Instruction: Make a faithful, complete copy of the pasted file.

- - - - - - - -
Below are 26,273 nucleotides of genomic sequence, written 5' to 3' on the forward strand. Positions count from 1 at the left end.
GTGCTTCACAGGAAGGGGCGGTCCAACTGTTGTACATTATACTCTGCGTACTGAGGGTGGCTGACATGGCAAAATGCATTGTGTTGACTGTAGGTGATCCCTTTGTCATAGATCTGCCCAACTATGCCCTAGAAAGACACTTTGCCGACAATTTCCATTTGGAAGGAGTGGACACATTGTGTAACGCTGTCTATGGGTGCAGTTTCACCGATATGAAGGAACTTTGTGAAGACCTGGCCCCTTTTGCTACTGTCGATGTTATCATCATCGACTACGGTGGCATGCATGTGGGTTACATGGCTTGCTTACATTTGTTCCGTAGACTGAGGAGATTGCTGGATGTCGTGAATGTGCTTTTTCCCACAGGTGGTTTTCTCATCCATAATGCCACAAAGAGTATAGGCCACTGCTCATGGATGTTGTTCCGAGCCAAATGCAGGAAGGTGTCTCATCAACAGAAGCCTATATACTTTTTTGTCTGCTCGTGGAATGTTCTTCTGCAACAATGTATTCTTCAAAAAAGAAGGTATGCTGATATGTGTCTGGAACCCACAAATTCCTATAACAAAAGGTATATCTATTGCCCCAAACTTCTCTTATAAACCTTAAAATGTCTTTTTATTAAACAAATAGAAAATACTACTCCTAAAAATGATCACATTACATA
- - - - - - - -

Below are 26,273 nucleotides of genomic sequence, written 5' to 3' on the forward strand. Positions count from 1 at the left end.
GTGCTTCACAGGAAGGGGCGGTCCAACTGTTGTACATTATACTCTGCGTACTGAGGGTGGCTGACATGGCAAAATGCATTGTGTTGACTGTAGGTGATCCCTTTGTCATAGATCTGCCCAACTATGCCCTAGAAAGACACTTTGCCGACAATTTCCATTTGGAAGGAGTGGACACATTGTGTAACGCTGTCTATGGGTGCAGTTTCACCGATATGAAGGAACTTTGTGAAGACCTGGCCCCTTTTGCTACTGTCGATGTTATCATCATCGACTACGGTGGCATGCATGTGGGTTACATGGCTTGCTTACATTTGTTCCGTAGACTGAGGAGATTGCTGGATGTCGTGAATGTGCTTTTTCCCACAGGTGGTTTTCTCATCCATAATGCCACAAAGAGTATAGGCCACTGCTCATGGATGTTGTTCCGAGCCAAATGCAGGAAGGTGTCTCATCAACAGAAGCCTATATACTTTTTTGTCTGCTCGTGGAATGTTCTTCTGCAACAATGTATTCTTCAAAAAAGAAGGTATGCTGATATGTGTCTGGAACCCACAAATTCCTATAACAAAAGGTATATCTATTGCCCCAAACTTCTCTTATAAACCTTAAAATGTCTTTTTATTAAACAAATAGAAAATACTACTCCTAAAAATGATCACATTACATA